In each town, Cornerstone oversaw the scripting and performance of a new play and took down names and numbers of the local volunteers it had recruited. The company wanted to stay in touch and to have a well of talent and goodwill to dip into when the time came for a touring summation of the decade's work.
A few hours before the curtain would rise on Cornerstone's 10-year harvest, Luis Hernandez swept a yellow-bristled broom over the red floorboards of the temporary stage he'd helped build in the gym at Sunset School in Weedpatch, a small slice of farmland about 20 miles south of Bakersfield. Rented metal bleachers fronted the stage, giving up to 180 playgoers a close view of the action — which would include some of their friends or neighbors.
Tall and well-muscled from a recent job throwing pistachios by the bushel into bins at an orchard near his Kern County hometown of Lost Hills, stagehand Hernandez has one of the humbler jobs in the core touring company of "California: The Tempest." He's soft-spoken and too unassuming to have pointed out that at 21 he's arguably one of the production's most senior members.
Lost Hills, about 45 miles northwest of Bakersfield and populated by about 2,000 souls, was the first destination in Cornerstone's odyssey, back in 2004. There, an 11-year-old Hernandez made his thespian debut in "Waking Up in Lost Hills: A Central California Rip Van Winkle." The director was Bill Rauch, who led Cornerstone for its first 21 years before becoming artistic director of the Oregon Shakespeare Festival in 2007.
"I played a cross-country runner and a bowling pin," recalled Hernandez, who wears a backward red baseball cap and sports some wiry chin hairs.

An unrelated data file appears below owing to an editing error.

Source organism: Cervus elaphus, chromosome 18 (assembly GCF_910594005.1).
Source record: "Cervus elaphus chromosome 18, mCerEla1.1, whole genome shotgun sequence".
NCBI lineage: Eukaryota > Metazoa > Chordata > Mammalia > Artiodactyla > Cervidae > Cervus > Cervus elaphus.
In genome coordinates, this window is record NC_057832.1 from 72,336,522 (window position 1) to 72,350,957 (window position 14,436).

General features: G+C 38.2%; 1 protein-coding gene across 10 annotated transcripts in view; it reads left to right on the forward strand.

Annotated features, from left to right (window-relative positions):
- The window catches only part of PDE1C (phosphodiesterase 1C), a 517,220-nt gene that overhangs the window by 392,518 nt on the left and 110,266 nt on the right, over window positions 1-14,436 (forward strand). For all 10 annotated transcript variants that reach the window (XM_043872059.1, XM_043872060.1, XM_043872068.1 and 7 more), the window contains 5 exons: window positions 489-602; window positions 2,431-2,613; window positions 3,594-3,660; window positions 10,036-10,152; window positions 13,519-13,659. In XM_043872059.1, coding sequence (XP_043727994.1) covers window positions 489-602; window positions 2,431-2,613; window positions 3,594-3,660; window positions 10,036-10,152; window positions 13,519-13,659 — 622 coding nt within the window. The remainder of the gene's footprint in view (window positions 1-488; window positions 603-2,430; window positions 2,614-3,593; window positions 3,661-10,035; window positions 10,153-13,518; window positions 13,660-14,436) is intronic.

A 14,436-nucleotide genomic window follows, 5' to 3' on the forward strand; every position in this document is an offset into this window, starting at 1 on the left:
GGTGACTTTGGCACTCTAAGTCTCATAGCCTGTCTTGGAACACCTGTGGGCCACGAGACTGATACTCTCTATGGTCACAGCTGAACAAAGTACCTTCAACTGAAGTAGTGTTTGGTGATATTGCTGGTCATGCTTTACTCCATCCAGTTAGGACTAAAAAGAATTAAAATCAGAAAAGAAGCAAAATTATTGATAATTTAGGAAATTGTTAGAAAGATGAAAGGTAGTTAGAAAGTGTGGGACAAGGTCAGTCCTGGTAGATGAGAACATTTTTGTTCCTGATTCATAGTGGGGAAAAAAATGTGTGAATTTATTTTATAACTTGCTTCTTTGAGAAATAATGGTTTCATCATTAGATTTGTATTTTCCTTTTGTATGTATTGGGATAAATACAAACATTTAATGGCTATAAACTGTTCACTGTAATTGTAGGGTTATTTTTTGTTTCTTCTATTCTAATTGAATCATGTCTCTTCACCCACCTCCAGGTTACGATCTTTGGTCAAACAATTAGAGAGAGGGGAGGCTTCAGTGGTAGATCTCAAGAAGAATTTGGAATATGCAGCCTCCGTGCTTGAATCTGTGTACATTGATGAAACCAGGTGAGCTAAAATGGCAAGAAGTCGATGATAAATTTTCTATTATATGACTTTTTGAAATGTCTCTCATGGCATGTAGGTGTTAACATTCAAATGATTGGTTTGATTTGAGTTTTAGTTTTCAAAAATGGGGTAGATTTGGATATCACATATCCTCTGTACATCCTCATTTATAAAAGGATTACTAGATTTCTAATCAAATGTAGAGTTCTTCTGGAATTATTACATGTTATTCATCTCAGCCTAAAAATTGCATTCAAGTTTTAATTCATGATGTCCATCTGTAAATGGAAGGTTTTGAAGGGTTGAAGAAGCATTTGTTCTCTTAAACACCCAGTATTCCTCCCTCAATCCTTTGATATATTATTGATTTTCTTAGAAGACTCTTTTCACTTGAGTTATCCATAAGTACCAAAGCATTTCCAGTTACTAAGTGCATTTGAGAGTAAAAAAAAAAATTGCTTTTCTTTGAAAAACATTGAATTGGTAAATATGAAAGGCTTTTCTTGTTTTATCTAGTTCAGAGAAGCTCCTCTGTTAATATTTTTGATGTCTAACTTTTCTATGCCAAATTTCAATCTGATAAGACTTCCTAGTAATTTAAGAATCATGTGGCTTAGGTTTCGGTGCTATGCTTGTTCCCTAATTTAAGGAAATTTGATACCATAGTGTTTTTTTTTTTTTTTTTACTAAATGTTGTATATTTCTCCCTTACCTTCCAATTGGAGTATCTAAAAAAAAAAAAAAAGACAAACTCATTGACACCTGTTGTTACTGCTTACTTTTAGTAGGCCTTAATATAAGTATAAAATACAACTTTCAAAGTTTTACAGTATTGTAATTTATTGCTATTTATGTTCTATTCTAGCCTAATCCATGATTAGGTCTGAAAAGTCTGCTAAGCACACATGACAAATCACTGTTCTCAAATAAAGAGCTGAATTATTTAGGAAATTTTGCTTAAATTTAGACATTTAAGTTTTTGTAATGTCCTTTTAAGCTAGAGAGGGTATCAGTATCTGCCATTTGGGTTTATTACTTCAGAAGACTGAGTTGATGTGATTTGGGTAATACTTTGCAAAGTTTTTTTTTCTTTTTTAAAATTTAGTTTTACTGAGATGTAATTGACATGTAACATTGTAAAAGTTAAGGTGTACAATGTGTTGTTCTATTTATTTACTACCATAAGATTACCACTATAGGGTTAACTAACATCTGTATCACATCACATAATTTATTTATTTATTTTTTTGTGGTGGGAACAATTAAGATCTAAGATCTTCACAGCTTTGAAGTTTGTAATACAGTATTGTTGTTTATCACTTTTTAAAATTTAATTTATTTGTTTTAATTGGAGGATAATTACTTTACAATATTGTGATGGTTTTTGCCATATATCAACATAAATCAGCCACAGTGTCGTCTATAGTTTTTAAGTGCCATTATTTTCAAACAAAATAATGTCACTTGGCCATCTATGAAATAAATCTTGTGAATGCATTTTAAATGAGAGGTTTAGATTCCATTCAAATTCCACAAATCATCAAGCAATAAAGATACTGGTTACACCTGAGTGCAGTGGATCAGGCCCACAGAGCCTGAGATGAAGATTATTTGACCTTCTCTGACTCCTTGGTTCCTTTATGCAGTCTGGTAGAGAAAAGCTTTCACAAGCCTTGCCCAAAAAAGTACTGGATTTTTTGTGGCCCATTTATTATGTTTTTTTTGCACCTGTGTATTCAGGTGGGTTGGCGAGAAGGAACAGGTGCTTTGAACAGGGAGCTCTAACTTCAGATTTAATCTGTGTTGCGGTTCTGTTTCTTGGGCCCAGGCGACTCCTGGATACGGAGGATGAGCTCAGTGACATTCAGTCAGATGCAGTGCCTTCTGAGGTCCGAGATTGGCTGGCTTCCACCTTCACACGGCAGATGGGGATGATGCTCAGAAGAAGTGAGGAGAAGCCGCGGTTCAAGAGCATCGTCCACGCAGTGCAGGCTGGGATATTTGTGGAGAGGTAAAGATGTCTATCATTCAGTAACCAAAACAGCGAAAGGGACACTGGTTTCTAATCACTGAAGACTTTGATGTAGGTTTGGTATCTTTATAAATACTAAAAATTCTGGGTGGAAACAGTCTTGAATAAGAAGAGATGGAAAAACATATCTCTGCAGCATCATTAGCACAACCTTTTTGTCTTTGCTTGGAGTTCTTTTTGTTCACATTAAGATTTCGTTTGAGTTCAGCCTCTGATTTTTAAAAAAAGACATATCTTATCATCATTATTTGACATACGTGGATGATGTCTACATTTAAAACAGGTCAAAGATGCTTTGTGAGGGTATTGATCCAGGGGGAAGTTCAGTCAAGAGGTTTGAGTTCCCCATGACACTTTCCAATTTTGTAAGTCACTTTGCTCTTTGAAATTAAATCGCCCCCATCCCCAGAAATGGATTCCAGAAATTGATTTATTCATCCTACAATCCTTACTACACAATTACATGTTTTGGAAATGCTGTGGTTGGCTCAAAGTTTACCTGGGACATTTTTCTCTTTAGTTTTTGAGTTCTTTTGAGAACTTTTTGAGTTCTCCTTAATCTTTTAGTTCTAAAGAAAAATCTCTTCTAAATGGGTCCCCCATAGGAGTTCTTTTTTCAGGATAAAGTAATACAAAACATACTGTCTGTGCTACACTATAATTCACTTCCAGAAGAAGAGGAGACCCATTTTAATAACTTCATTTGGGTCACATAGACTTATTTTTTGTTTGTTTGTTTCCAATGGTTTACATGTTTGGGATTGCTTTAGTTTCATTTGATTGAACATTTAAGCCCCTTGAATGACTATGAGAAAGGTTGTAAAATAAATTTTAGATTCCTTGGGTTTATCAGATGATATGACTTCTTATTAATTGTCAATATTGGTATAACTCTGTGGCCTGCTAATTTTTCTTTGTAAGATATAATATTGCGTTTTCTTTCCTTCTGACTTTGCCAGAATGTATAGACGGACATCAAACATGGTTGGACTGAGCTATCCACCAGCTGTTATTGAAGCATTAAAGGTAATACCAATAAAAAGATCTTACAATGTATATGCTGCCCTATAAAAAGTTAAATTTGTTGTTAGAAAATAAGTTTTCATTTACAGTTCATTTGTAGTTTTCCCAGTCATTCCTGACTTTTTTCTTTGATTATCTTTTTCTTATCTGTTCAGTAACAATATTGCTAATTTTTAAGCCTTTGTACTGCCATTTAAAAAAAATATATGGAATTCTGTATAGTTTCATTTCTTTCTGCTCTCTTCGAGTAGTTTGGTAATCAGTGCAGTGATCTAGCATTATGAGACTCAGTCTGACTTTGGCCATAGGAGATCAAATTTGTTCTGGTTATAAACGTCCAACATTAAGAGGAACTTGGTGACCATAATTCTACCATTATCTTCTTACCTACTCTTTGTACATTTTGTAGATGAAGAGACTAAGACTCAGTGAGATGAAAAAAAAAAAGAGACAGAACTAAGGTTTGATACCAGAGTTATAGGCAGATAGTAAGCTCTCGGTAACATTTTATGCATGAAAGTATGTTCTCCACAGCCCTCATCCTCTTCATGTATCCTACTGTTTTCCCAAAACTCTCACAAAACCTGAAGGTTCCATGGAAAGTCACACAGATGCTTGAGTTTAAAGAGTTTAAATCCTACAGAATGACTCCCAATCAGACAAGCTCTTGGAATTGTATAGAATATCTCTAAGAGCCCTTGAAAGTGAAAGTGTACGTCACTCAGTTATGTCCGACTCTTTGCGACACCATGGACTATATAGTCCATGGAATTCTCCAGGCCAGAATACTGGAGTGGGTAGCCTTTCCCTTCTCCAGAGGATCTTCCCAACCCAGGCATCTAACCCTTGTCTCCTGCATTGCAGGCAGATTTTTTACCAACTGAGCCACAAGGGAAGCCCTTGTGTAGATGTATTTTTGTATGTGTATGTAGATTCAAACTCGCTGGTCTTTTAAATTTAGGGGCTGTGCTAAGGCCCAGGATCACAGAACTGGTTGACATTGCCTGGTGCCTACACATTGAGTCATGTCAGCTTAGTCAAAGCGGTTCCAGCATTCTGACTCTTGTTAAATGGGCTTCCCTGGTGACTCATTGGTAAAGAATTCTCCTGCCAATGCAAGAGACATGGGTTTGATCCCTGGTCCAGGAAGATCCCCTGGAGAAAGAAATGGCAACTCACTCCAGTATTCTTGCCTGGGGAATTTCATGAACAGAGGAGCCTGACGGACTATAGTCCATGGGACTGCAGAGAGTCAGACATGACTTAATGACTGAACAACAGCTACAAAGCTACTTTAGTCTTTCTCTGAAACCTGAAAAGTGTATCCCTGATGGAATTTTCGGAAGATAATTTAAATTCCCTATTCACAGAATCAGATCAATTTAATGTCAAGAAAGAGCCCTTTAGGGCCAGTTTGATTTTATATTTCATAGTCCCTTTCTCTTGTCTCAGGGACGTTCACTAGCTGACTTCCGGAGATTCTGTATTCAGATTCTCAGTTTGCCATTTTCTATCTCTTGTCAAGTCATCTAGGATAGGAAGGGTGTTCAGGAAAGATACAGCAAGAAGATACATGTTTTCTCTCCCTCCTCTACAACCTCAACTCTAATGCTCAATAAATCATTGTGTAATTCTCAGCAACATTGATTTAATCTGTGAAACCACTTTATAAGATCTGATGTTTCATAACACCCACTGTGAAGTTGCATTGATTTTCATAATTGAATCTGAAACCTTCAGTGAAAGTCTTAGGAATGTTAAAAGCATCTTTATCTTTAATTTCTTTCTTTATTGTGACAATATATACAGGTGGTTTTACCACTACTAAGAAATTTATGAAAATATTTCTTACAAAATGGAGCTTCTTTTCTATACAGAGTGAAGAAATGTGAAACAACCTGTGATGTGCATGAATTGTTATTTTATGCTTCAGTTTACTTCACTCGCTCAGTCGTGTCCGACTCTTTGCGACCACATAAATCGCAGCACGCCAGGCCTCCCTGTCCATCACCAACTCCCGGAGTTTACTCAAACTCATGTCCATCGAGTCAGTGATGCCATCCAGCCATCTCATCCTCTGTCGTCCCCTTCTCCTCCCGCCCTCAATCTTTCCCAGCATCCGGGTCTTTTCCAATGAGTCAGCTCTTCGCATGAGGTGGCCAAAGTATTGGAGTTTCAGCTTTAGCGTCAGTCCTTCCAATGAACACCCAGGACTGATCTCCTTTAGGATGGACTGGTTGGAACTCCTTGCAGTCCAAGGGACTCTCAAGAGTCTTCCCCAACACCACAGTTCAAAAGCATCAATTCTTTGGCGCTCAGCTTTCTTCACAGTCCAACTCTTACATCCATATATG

Cornerstone leaders wanted each of the tour's 10 communities to be represented in the paid ensemble of 13 actors and a supporting crew that's traversing the state until next June, when the last of its three-performance weekend runs will take place on the outdoor stage at California Plaza in downtown L.A. The tour that began in the boxy red Weedpatch gym, surrounded by vineyards, will end in the shadow of skyscrapers.
Hernandez, who'd taken a job at a Subway after the pistachio harvest was done, isn't sure how Cornerstone found him after all these years. "They called my mother and let her know they were doing a reunion in Lost Hills," he said. He auditioned for a part, but Cornerstone invited him aboard as a production assistant.
"It's an opportunity to learn about theater, carpentry and everything we do," Hernandez said. He's especially eager to see San Francisco for the first time, in the tour's penultimate stop next June.
For Elzie Alexander, landing a part in "California: The Tempest" means months of hotel living after 14 years sleeping in tents pitched on skid row. The irony of playing the state's wealthiest political kingmaker appeals to him. So do the hotel beds and baths.